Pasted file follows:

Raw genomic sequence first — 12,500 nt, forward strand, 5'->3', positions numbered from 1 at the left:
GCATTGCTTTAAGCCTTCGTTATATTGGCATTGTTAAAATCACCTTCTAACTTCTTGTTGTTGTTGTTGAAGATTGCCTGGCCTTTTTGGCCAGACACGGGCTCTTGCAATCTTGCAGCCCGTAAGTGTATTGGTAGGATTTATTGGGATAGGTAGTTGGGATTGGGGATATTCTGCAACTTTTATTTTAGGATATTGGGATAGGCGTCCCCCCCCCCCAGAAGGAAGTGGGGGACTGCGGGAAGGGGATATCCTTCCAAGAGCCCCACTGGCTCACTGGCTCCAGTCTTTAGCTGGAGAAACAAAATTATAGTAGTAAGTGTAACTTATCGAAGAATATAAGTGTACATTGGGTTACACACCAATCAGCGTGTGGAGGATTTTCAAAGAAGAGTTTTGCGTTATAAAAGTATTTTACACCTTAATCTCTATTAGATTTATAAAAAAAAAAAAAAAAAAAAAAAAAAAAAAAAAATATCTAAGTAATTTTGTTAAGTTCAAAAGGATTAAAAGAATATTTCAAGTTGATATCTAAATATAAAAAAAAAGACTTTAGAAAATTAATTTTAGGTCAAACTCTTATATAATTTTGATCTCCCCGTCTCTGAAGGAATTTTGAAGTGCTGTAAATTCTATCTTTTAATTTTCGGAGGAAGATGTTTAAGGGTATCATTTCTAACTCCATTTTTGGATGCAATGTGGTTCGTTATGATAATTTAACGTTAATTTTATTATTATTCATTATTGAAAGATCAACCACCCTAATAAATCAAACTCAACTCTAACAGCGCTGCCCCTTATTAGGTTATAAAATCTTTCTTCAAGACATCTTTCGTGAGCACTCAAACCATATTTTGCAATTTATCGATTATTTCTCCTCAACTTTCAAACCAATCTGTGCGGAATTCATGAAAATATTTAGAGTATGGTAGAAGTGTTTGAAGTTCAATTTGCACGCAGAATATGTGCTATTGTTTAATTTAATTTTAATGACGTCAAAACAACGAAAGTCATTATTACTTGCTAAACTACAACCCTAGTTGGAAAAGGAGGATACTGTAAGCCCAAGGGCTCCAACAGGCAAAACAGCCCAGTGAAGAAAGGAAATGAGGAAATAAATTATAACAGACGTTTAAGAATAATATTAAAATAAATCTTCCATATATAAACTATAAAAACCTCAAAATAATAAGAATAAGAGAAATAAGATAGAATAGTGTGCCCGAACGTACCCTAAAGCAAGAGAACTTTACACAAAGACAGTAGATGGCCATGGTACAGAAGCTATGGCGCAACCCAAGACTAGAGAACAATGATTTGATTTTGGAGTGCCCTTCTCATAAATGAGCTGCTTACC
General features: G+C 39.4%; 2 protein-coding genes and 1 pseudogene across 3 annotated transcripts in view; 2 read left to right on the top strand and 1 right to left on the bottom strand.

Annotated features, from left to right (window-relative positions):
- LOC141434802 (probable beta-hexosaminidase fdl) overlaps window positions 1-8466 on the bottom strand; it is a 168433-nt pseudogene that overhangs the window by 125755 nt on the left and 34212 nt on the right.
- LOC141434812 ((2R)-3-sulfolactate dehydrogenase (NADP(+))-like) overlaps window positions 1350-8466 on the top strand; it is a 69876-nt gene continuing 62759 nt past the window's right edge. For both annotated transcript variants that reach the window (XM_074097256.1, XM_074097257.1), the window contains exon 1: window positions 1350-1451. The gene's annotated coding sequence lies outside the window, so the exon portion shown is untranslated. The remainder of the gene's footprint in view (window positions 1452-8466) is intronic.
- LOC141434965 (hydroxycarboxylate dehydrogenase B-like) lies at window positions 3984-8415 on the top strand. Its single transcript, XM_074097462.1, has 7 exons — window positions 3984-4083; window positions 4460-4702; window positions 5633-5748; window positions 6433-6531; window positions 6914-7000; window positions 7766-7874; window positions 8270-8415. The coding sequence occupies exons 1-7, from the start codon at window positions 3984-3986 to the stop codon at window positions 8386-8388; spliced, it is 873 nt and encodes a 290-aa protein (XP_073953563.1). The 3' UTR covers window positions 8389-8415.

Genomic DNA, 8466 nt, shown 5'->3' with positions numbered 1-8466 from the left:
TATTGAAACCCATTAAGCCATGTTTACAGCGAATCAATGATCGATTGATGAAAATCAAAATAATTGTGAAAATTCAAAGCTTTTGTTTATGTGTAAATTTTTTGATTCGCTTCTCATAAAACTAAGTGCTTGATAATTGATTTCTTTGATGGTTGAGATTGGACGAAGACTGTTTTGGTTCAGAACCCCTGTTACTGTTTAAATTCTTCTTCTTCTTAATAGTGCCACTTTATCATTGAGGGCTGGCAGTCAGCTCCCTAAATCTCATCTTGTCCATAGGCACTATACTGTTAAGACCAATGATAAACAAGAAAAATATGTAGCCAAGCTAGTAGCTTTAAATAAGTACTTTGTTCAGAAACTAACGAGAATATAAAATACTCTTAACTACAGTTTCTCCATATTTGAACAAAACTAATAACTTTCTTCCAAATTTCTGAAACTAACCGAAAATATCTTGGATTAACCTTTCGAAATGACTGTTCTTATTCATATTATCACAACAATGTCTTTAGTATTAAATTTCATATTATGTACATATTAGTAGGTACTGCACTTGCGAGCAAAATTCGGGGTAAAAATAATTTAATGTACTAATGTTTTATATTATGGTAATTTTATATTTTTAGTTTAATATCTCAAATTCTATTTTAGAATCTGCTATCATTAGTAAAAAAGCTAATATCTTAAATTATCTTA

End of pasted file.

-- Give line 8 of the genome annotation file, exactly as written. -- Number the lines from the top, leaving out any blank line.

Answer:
Genomic DNA, 8466 nt, shown 5'->3' with positions numbered 1-8466 from the left: